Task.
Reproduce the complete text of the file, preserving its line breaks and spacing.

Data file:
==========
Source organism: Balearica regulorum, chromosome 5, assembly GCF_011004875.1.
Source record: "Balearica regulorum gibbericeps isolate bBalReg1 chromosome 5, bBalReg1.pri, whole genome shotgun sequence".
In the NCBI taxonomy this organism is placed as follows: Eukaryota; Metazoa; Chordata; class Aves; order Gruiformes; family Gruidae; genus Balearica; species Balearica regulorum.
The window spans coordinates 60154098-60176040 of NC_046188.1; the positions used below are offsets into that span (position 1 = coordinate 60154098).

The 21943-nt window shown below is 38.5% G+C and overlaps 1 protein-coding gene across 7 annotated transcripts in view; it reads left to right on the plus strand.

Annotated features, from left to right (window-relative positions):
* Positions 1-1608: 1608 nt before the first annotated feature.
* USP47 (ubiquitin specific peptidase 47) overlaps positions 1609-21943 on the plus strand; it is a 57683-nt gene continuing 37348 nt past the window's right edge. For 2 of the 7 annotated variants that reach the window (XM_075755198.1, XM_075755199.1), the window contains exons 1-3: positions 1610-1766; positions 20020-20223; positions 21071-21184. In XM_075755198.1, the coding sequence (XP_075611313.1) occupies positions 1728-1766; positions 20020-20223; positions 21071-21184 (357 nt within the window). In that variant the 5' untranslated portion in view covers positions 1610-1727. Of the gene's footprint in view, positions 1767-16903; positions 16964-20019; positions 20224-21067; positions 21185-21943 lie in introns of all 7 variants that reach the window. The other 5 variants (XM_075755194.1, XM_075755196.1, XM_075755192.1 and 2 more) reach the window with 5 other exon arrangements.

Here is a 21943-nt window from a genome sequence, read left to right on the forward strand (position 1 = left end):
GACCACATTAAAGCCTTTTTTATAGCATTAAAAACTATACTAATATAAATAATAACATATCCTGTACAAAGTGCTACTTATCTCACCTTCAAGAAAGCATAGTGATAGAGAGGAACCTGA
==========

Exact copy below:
Source organism: Balearica regulorum, chromosome 5, assembly GCF_011004875.1.
Source record: "Balearica regulorum gibbericeps isolate bBalReg1 chromosome 5, bBalReg1.pri, whole genome shotgun sequence".
In the NCBI taxonomy this organism is placed as follows: Eukaryota; Metazoa; Chordata; class Aves; order Gruiformes; family Gruidae; genus Balearica; species Balearica regulorum.
The window spans coordinates 60154098-60176040 of NC_046188.1; the positions used below are offsets into that span (position 1 = coordinate 60154098).

The 21943-nt window shown below is 38.5% G+C and overlaps 1 protein-coding gene across 7 annotated transcripts in view; it reads left to right on the plus strand.

Annotated features, from left to right (window-relative positions):
* Positions 1-1608: 1608 nt before the first annotated feature.
* USP47 (ubiquitin specific peptidase 47) overlaps positions 1609-21943 on the plus strand; it is a 57683-nt gene continuing 37348 nt past the window's right edge. For 2 of the 7 annotated variants that reach the window (XM_075755198.1, XM_075755199.1), the window contains exons 1-3: positions 1610-1766; positions 20020-20223; positions 21071-21184. In XM_075755198.1, the coding sequence (XP_075611313.1) occupies positions 1728-1766; positions 20020-20223; positions 21071-21184 (357 nt within the window). In that variant the 5' untranslated portion in view covers positions 1610-1727. Of the gene's footprint in view, positions 1767-16903; positions 16964-20019; positions 20224-21067; positions 21185-21943 lie in introns of all 7 variants that reach the window. The other 5 variants (XM_075755194.1, XM_075755196.1, XM_075755192.1 and 2 more) reach the window with 5 other exon arrangements.

Here is a 21943-nt window from a genome sequence, read left to right on the forward strand (position 1 = left end):
GACCACATTAAAGCCTTTTTTATAGCATTAAAAACTATACTAATATAAATAATAACATATCCTGTACAAAGTGCTACTTATCTCACCTTCAAGAAAGCATAGTGATAGAGAGGAACCTGA